Speaking of being surprised, a retired public school teacher and I were recently lamenting the mutual distress we share when encountering lone young people on the street, at the mall (and even in church), and to observe there the deliberate avoidance of eye contact, plus the cold, dejected, angry, depressed, dead, dull, hostile, de-moralized looks in the eyes and body language of 75% of them. While pondering the cause of this national epidemic and considering the possibility of whatever parental role there might be, I was surprised by my friend’s sudden claim that the more (public) school, college and university education a person receives, the better parent that person will be. “Whoa there,” I thought. Did he have any proof, and what, exactly is a “better” parent?
Was he saying that “more education” makes you a more interesting person and thus better? More calm, patient, understanding? Or just more qualified to help with homework? Is someone with a Bachelors degree – two degrees? – automatically going to be a better parent than, say, a high school dropout? Surely, bell shape curve-wise, some of the “best” parents don’t even have a high school diploma while some of the worst have multiple college degrees. His premise also reminded me that most people take for granted that “true education” is what happens to us during those innocent, sheep-like years inside the “mom, flag and apple pie” sacredness of a traditional public school. My “public education is the only education,” friend obviously concurs with kids being segregated together by age in packed classrooms no matter what their individual gifts, talents, skills, abilities, interests—or handicaps, and where “the room” is taught the same thing at the same time in the same manner whether the subject is reading, writing, arithmetic, diversity training, mega-tolerance, multiculturalism, or sex-ed.
Definitely shocked by his theory, my counter-response was shaping up to be; “Oh yeah, that’s not what the Bible says education is.” Good luck trying that one out with him! Time ran out, but I’ll eventually tell him that the best education for life (not just for degree or wage purposes) is the kind that never stops focusing on how best to love and be obedient to God, the building up of good character, and how to make sure every child’s natural love of learning (stemming from a God-given curiosity) is not stifled, but rather developed and made permanent. Sure, reading, writing and arithmetic have to be in there too, as do geography, calculus, chemistry, English, entrepreneurship, and all the rest, but education “for life” rests on Bible basics, and the best location for that by far is daily in the home per Deuteronomy 6:1–9.
His deity component aside, all this got me wondering if Jesus was homeschooled? We know a few things about that, mainly from Luke and how as a youth He increased in grace, spirit, stature … and wisdom. Young Jewish boys in those days typically began learning to read and write at the age of five, and we can assume that carpenters taught their sons all the arithmetic skills needed, and also—for business purposes—how to read and write. That Jesus could read is easily deduced from Luke 2:46–47 with the story about Him and the teachers in the temple. Writing is seen in John 8:8 with the high likelihood that Jesus probably wrote Mene, Mene, Tekel, Upharsin on the ground for the benefit of the plotting Pharisees and deceitful scribes. (A separate topic that will be covered in James B. Jordan’s commentary on Daniel—The Handwriting on the Wall—to be published in early November of 2007.)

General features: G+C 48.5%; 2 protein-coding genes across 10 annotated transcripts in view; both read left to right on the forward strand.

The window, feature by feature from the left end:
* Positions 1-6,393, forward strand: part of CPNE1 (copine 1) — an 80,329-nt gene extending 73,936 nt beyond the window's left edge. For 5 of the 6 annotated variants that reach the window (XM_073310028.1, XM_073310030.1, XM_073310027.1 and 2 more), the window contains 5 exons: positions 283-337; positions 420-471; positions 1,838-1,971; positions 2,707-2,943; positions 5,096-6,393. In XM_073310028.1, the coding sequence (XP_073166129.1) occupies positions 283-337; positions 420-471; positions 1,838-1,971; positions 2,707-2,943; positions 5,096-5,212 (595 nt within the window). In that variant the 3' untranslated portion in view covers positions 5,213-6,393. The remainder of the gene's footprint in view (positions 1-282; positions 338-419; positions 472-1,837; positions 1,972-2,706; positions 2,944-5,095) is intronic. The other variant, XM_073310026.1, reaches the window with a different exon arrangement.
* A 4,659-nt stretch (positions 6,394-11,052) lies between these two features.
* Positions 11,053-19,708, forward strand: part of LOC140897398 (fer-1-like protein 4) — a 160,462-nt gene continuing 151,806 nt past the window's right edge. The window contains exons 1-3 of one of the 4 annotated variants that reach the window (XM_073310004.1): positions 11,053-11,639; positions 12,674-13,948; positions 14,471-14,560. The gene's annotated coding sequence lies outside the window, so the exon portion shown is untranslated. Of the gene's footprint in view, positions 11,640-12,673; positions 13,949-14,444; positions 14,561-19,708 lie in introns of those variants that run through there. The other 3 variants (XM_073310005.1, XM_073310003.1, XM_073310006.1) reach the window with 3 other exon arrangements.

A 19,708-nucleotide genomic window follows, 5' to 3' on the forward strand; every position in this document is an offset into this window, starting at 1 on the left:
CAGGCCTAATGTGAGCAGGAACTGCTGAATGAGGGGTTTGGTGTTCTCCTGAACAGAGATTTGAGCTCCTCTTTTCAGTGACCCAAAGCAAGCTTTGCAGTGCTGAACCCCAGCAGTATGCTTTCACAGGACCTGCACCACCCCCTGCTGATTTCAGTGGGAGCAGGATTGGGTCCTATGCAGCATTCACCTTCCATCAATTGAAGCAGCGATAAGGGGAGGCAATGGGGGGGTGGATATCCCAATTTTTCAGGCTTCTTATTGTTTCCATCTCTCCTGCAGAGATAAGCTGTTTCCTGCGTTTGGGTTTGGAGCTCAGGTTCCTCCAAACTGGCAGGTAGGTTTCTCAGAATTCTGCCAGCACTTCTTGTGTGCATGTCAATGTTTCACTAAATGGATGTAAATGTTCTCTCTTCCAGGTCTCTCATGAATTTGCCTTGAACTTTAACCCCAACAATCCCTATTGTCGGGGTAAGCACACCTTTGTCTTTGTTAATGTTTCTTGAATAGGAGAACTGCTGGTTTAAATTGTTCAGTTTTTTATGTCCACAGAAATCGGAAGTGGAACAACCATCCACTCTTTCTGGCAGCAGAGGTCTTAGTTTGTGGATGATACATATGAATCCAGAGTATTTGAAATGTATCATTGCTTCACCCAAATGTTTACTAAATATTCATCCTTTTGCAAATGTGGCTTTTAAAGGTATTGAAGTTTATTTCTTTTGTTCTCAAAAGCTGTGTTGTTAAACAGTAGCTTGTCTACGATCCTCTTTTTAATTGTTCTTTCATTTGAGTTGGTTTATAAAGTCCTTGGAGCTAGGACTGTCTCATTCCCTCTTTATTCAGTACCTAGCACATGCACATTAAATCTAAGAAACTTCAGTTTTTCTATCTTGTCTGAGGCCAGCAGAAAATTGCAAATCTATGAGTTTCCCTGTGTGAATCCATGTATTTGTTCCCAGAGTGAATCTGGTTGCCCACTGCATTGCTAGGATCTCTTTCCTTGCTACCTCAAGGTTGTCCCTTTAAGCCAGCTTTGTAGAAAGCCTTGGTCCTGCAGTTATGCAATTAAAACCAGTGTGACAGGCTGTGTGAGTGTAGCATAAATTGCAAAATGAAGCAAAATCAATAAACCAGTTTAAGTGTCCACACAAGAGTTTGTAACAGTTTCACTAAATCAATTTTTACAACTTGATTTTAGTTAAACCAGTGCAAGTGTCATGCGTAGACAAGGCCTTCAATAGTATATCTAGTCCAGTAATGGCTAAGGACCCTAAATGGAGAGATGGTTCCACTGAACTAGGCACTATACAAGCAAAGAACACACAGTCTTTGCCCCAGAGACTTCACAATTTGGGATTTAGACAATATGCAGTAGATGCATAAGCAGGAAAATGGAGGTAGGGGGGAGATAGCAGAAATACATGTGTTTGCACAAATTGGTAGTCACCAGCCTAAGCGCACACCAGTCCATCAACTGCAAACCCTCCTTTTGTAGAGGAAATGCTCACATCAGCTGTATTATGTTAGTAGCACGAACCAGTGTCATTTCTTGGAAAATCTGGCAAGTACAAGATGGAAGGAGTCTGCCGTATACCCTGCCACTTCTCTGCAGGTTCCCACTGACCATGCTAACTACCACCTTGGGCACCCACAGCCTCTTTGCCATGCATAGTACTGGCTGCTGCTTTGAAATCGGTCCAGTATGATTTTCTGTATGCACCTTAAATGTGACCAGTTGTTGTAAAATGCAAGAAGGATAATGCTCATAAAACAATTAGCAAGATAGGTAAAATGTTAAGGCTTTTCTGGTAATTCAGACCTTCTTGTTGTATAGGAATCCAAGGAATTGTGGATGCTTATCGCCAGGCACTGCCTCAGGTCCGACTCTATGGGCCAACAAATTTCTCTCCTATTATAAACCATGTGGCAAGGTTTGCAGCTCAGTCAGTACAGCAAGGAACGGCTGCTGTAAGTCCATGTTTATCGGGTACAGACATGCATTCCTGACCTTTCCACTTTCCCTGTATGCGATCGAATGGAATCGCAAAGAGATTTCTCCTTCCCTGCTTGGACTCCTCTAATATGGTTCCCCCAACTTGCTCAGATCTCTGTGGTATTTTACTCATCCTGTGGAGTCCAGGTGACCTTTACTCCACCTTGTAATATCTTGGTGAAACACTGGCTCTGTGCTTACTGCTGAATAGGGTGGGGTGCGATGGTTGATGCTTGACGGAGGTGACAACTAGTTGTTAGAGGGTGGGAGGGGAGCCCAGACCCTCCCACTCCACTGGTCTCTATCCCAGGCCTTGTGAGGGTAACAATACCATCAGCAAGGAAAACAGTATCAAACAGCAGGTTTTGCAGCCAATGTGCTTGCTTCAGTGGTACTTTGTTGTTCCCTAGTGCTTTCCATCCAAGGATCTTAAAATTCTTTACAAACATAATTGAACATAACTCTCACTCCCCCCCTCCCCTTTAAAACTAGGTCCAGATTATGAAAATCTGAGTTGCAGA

As to a definitive resolution about Jesus’ education, there are two answers. “Yes, He was homeschooled.” We know this beyond doubt, because after all, every child living with a parent at home is “homeschooled” in a variety of ways in all sorts of subjects at least up to age five, and that’s a lot of schooling right there. And this kind of education still continues beyond age five even if the child is sent out of the house to a school. The other answer is we just don’t know if Jesus was trained exclusively at home or if synagogue training was part of the mix. What we do know, however, is what He does want from us Christian parents—that we train up our children so they’ll be true to all the Bible teaches; so we don’t provoke them to wrath toward us or to anyone else when they’re older because we failed to bring them up in the nurture and admonition of the Lord; and that we are to do this academic and spiritual training according to Deut. 6 pretty much non-stop as we “sit, walk, lie down and rise up.” That is to say, it’s to be done, sacrificially—“all the time.” For those who say this passage only refers to spiritual —not academic—training, you are invited to think of it this way: Since we are commanded to perform youth theological and spiritual training essentially all the time, it’s obvious the academic must take place in tandem with the spiritual.
So, was Jesus homeschooled? What makes for the best parent? This is the real question, and I trust you see why.